Vulnerable young women are being forced into unsafe shared houses by the government’s “deplorable” housing policy, campaigners have warned.
Under current rules, most single people under the age of 35 are only entitled to receive enough housing benefit to cover the cost of a single room in shared accommodation – not a home for just themselves.
But a study by the University of Southampton – published with the Young Women’s Trust – warned that the policy was leaving many young women in danger of violence, abuse and discrimination by leaving them with no choice but to live with strangers.
Researchers spoke to domestic abuse victims forced to house-share with men they didn’t know, as well as young LGBT, black and ethnic minority women who had received racist and homophobic abuse from their housemates.
Meanwhile, the study branded the rule a “catch-22 situation” for young mothers looking to regain custody of their children.
While their age and the fact their children are not living with them means they are only given enough housing benefit to pay for a room in a shared house, they are not allowed to have their children live with them in shared accommodation.
“The more we learn about this failing policy, the more deplorable it seems,” said Young Women’s Trust chief executive Carole Easton.
“Not content with discriminating arbitrarily on age to leave young people with poorer quality housing, the policy actively puts many young women in danger,” she continued.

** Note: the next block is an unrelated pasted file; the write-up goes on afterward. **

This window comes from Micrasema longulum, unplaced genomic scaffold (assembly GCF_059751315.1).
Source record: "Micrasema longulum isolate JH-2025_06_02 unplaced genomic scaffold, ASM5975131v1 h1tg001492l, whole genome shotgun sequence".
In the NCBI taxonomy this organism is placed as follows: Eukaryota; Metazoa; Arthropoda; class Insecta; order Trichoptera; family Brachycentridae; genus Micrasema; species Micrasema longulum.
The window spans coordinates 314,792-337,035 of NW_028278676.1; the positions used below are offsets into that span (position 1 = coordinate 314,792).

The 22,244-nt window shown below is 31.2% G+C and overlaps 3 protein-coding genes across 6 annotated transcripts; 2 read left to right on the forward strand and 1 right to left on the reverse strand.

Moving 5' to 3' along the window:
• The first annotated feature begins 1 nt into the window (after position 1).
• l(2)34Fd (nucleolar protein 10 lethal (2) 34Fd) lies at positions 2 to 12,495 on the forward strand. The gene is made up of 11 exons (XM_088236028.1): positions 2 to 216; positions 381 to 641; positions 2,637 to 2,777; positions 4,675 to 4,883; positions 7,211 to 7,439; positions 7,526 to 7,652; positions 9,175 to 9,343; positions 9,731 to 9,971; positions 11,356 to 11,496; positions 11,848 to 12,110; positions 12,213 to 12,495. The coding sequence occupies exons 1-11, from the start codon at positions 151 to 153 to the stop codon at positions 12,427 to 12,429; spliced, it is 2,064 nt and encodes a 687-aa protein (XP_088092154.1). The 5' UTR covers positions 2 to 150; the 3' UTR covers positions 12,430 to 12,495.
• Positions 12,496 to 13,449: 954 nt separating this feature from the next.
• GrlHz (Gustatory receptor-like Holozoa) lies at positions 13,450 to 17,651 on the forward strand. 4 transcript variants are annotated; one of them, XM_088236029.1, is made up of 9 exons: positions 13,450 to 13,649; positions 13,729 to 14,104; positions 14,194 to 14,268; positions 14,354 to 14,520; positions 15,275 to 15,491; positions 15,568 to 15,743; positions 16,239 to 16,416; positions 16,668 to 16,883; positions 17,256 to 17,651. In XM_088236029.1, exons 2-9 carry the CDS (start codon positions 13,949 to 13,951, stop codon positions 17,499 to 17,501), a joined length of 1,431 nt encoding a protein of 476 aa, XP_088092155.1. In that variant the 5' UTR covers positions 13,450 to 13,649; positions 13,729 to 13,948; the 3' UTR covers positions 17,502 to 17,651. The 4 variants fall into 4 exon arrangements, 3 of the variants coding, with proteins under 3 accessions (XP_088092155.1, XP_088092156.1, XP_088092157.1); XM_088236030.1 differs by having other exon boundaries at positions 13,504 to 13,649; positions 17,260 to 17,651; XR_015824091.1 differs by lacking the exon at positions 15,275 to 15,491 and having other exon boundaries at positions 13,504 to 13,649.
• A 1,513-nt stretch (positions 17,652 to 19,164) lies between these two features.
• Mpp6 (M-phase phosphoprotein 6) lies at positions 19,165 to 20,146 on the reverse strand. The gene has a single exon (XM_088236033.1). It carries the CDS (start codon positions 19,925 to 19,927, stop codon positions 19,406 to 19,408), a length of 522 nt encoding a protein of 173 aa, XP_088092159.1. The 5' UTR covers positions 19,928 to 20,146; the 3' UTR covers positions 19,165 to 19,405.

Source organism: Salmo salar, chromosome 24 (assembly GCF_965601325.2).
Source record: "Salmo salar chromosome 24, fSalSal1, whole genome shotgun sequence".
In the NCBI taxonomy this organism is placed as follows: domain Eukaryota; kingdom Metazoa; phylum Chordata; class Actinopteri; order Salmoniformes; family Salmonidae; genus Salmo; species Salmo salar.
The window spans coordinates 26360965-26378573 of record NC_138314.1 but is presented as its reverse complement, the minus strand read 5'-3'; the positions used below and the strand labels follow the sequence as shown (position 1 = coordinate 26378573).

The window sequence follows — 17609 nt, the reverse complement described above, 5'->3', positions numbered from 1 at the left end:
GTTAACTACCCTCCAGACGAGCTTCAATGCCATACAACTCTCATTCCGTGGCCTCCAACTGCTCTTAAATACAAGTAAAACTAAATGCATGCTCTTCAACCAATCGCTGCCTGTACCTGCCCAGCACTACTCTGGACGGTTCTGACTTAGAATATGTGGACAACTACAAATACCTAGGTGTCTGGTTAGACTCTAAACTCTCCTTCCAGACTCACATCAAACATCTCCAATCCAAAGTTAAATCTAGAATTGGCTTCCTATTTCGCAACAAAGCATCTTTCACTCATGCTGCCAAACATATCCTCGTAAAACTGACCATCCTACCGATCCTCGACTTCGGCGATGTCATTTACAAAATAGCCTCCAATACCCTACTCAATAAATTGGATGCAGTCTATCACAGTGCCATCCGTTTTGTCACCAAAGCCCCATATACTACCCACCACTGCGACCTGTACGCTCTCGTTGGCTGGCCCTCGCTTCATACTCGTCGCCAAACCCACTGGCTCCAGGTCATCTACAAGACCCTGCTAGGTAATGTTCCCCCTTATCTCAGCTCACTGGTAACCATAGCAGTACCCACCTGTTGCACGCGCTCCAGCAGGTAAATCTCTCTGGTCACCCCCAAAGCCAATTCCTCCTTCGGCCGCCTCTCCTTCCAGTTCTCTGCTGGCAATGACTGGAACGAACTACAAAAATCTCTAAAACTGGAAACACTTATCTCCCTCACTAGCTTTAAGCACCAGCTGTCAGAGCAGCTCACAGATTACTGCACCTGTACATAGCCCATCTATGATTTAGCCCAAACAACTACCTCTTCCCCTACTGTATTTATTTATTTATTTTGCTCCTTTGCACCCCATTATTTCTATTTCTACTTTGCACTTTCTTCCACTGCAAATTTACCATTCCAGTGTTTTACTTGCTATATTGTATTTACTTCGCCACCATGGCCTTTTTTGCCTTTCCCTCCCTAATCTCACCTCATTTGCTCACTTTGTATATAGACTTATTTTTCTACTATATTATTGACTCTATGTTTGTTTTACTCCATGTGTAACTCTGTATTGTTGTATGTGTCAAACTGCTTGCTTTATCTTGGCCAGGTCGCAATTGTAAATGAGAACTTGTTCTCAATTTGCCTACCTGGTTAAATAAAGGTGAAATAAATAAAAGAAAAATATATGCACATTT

“No matter their age, no-one should be made to feel unsafe, be treated with less dignity or separated – purely on the basis of a legislative loophole – from their children.”
The government must address the “devastating effects” of the so-called ‘shared accommodation rate’ of housing benefit for young people, she added.
The results of the study come on the same day think-tank Reform warned of a postcode lottery for youth homelessness services.
Under the government’s landmark homelessness prevention law, which came into force last year, public bodies have a duty to refer young people they believe are homeless or at risk of homelessness to local authority housing teams.
But the think-tank warned that for 25% of local authorities, at least 50% of referrals were incorrect.
Services that are likely to encounter young homeless people – like hospitals and schools – must take more responsibility for preventing homelessness, the report said.
A government spokesperson said: “No-one should ever be without a safe place to stay or forced to decide between being homeless or re-entering abusive relationships.
“That’s why the government is committed to preventing and reducing all forms of homelessness, backed by £1.2 billion of funding so far.
“Local authorities will also now have to legally assess the level of support needed in their local area and match that need with vital, life-saving services.”